I have interesting question. Why this code is legal in C, but not legal in C++ ?
(tested with GCC 4.2 compilers)

void Function() {}

int main () {
   Function(1);
   return 0;
}

We can simulate same C++ compiler error in C compiler by changing function definition to void Function(void) {} So seems that if function is declared without parameters- C++ automatically substitutes VOID as parameter in function declaration, and C - does not.

The only question here is - Does that difference between C & C++ is documented / official ? Because I've not seen that difference documented in wikipedia here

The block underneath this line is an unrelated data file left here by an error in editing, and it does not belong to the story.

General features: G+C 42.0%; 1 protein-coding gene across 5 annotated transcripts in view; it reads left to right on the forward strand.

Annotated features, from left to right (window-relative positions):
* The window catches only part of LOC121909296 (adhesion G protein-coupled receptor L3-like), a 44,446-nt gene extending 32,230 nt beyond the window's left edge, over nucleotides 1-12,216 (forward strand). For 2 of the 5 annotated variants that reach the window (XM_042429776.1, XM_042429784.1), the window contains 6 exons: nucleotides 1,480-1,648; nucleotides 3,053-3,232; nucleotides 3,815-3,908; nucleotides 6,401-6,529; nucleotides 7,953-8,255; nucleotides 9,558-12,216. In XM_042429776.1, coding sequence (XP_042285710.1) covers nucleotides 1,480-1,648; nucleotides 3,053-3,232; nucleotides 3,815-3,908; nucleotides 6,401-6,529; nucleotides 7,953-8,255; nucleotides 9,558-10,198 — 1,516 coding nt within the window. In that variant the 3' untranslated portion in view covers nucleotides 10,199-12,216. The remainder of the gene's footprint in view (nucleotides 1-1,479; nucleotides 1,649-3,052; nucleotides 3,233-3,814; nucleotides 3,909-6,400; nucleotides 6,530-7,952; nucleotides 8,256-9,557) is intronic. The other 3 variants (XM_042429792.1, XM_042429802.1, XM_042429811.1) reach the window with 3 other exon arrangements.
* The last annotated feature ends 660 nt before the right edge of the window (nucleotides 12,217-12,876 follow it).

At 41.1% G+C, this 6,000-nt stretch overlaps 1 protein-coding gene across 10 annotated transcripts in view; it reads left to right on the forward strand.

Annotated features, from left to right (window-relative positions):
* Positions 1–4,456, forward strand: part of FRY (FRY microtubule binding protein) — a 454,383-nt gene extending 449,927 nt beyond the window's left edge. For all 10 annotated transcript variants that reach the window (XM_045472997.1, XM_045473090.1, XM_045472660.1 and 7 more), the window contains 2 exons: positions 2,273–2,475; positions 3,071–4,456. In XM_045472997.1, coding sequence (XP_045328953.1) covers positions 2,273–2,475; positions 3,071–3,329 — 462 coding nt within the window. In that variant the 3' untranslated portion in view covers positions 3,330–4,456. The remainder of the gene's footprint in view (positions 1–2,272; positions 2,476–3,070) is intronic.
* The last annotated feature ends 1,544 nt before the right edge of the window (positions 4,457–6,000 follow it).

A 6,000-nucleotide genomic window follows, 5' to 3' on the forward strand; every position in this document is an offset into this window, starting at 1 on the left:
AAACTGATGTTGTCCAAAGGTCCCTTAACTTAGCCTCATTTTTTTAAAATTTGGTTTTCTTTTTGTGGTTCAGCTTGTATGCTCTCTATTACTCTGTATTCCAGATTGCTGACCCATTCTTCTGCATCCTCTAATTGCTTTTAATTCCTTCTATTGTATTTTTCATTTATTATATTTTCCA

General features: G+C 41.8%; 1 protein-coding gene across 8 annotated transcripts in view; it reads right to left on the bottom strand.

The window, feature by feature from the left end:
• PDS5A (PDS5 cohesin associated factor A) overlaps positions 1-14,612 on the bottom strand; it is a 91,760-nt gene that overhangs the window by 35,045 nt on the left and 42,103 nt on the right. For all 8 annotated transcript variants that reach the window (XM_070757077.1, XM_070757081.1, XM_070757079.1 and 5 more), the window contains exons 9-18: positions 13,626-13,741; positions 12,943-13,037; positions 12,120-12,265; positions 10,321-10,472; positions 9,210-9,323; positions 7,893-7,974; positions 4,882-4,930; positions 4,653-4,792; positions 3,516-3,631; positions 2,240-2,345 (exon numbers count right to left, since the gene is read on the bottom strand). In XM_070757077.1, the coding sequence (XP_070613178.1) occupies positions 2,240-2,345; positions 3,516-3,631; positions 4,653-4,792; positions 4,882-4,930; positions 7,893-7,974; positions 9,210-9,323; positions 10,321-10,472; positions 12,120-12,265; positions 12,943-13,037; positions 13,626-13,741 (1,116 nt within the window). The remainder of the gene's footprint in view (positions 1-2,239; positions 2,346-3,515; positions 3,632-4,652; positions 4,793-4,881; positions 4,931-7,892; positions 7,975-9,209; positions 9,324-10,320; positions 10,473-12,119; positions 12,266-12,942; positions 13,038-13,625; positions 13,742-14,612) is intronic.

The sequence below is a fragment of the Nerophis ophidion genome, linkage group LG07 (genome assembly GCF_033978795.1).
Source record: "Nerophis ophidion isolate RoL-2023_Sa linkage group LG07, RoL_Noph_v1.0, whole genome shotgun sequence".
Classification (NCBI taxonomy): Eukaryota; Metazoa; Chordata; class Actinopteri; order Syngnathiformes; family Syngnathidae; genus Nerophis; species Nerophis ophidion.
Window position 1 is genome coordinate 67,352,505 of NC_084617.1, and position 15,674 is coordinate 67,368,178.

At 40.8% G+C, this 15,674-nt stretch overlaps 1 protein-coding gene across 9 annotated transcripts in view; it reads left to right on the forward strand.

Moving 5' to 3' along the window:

Maybe I looked not in that direction or do we need to modify wiki, huh ? :)

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[QUOTE=0x69]Because I've not seen that difference documented in [URL="http://en.wikipedia.org/wiki/Compatibility_of_C_and_C%2B%2B#Constructs_valid_in_C_but_not_C.2B.2B"]wikipedia here[/URL]
Maybe I looked not in that direction or do we need to modify wiki, huh ? :)[/QUOTE]
That Wikipedia page links to [URL="http://david.tribble.com/text/cdiffs.htm"]Incompatibilities Between
ISO C and ISO C++[/URL] where …

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Thanks for answer. Seems wikipedia is only suitable for introduction of target domain.